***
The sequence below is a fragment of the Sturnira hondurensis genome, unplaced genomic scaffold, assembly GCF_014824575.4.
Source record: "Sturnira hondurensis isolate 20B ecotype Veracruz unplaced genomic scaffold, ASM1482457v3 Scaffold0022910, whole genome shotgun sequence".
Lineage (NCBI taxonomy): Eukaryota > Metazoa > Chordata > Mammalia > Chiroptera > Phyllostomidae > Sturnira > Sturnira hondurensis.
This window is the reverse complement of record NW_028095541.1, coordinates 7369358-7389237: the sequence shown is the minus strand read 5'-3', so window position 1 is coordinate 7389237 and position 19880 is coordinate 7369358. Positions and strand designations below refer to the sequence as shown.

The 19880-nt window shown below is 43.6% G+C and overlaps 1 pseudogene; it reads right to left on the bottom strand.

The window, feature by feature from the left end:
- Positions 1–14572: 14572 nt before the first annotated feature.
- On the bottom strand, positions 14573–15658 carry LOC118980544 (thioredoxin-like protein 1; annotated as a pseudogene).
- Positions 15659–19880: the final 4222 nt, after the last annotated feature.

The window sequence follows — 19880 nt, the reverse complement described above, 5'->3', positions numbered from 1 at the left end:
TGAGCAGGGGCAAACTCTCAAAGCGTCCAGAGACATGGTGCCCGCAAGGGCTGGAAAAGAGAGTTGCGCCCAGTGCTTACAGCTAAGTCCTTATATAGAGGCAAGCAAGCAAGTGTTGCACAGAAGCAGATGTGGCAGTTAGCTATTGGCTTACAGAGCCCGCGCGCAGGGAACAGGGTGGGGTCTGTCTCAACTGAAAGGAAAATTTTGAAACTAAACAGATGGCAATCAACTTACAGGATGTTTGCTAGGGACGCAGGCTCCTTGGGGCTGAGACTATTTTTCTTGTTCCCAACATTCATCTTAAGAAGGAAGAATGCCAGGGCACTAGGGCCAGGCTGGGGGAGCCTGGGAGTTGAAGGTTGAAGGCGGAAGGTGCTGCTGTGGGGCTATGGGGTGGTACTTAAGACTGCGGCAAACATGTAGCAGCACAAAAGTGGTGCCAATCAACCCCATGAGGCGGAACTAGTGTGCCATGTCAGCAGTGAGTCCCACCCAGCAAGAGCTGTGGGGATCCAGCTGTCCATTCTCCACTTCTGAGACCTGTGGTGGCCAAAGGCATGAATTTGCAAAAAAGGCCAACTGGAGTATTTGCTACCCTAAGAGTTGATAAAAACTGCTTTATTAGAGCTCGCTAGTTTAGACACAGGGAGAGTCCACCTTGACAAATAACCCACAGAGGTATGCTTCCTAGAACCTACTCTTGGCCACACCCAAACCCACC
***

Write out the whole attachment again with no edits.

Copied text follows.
The sequence below is a fragment of the Sturnira hondurensis genome, unplaced genomic scaffold, assembly GCF_014824575.4.
Source record: "Sturnira hondurensis isolate 20B ecotype Veracruz unplaced genomic scaffold, ASM1482457v3 Scaffold0022910, whole genome shotgun sequence".
Lineage (NCBI taxonomy): Eukaryota > Metazoa > Chordata > Mammalia > Chiroptera > Phyllostomidae > Sturnira > Sturnira hondurensis.
This window is the reverse complement of record NW_028095541.1, coordinates 7369358-7389237: the sequence shown is the minus strand read 5'-3', so window position 1 is coordinate 7389237 and position 19880 is coordinate 7369358. Positions and strand designations below refer to the sequence as shown.

The 19880-nt window shown below is 43.6% G+C and overlaps 1 pseudogene; it reads right to left on the bottom strand.

The window, feature by feature from the left end:
- Positions 1–14572: 14572 nt before the first annotated feature.
- On the bottom strand, positions 14573–15658 carry LOC118980544 (thioredoxin-like protein 1; annotated as a pseudogene).
- Positions 15659–19880: the final 4222 nt, after the last annotated feature.

The window sequence follows — 19880 nt, the reverse complement described above, 5'->3', positions numbered from 1 at the left end:
TGAGCAGGGGCAAACTCTCAAAGCGTCCAGAGACATGGTGCCCGCAAGGGCTGGAAAAGAGAGTTGCGCCCAGTGCTTACAGCTAAGTCCTTATATAGAGGCAAGCAAGCAAGTGTTGCACAGAAGCAGATGTGGCAGTTAGCTATTGGCTTACAGAGCCCGCGCGCAGGGAACAGGGTGGGGTCTGTCTCAACTGAAAGGAAAATTTTGAAACTAAACAGATGGCAATCAACTTACAGGATGTTTGCTAGGGACGCAGGCTCCTTGGGGCTGAGACTATTTTTCTTGTTCCCAACATTCATCTTAAGAAGGAAGAATGCCAGGGCACTAGGGCCAGGCTGGGGGAGCCTGGGAGTTGAAGGTTGAAGGCGGAAGGTGCTGCTGTGGGGCTATGGGGTGGTACTTAAGACTGCGGCAAACATGTAGCAGCACAAAAGTGGTGCCAATCAACCCCATGAGGCGGAACTAGTGTGCCATGTCAGCAGTGAGTCCCACCCAGCAAGAGCTGTGGGGATCCAGCTGTCCATTCTCCACTTCTGAGACCTGTGGTGGCCAAAGGCATGAATTTGCAAAAAAGGCCAACTGGAGTATTTGCTACCCTAAGAGTTGATAAAAACTGCTTTATTAGAGCTCGCTAGTTTAGACACAGGGAGAGTCCACCTTGACAAATAACCCACAGAGGTATGCTTCCTAGAACCTACTCTTGGCCACACCCAAACCCACC